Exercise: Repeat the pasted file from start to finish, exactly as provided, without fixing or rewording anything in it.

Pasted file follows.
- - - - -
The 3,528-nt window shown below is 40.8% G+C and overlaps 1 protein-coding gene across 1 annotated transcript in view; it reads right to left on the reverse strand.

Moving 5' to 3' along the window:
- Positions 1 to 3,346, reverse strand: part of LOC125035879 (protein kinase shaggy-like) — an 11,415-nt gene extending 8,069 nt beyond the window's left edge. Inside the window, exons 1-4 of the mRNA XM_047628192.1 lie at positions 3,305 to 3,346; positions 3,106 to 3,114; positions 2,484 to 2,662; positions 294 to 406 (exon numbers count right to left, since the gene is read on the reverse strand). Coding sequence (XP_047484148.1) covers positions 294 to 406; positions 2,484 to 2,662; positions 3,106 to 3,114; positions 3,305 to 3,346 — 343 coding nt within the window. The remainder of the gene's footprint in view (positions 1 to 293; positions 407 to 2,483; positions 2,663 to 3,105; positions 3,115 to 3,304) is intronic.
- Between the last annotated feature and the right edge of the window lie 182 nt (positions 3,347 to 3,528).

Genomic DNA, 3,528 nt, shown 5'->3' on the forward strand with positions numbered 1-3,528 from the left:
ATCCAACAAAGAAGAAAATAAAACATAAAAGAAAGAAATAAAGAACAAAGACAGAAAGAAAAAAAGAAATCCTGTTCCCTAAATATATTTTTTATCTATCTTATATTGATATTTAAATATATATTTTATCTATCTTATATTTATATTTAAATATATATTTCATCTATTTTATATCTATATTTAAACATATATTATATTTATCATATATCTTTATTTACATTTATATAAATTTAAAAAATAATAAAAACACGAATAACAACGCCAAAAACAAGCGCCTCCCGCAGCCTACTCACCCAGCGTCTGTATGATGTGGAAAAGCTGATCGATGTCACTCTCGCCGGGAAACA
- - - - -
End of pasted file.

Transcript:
The 3,528-nt window shown below is 40.8% G+C and overlaps 1 protein-coding gene across 1 annotated transcript in view; it reads right to left on the reverse strand.

Moving 5' to 3' along the window:
- Positions 1 to 3,346, reverse strand: part of LOC125035879 (protein kinase shaggy-like) — an 11,415-nt gene extending 8,069 nt beyond the window's left edge. Inside the window, exons 1-4 of the mRNA XM_047628192.1 lie at positions 3,305 to 3,346; positions 3,106 to 3,114; positions 2,484 to 2,662; positions 294 to 406 (exon numbers count right to left, since the gene is read on the reverse strand). Coding sequence (XP_047484148.1) covers positions 294 to 406; positions 2,484 to 2,662; positions 3,106 to 3,114; positions 3,305 to 3,346 — 343 coding nt within the window. The remainder of the gene's footprint in view (positions 1 to 293; positions 407 to 2,483; positions 2,663 to 3,105; positions 3,115 to 3,304) is intronic.
- Between the last annotated feature and the right edge of the window lie 182 nt (positions 3,347 to 3,528).

Genomic DNA, 3,528 nt, shown 5'->3' on the forward strand with positions numbered 1-3,528 from the left:
ATCCAACAAAGAAGAAAATAAAACATAAAAGAAAGAAATAAAGAACAAAGACAGAAAGAAAAAAAGAAATCCTGTTCCCTAAATATATTTTTTATCTATCTTATATTGATATTTAAATATATATTTTATCTATCTTATATTTATATTTAAATATATATTTCATCTATTTTATATCTATATTTAAACATATATTATATTTATCATATATCTTTATTTACATTTATATAAATTTAAAAAATAATAAAAACACGAATAACAACGCCAAAAACAAGCGCCTCCCGCAGCCTACTCACCCAGCGTCTGTATGATGTGGAAAAGCTGATCGATGTCACTCTCGCCGGGAAACA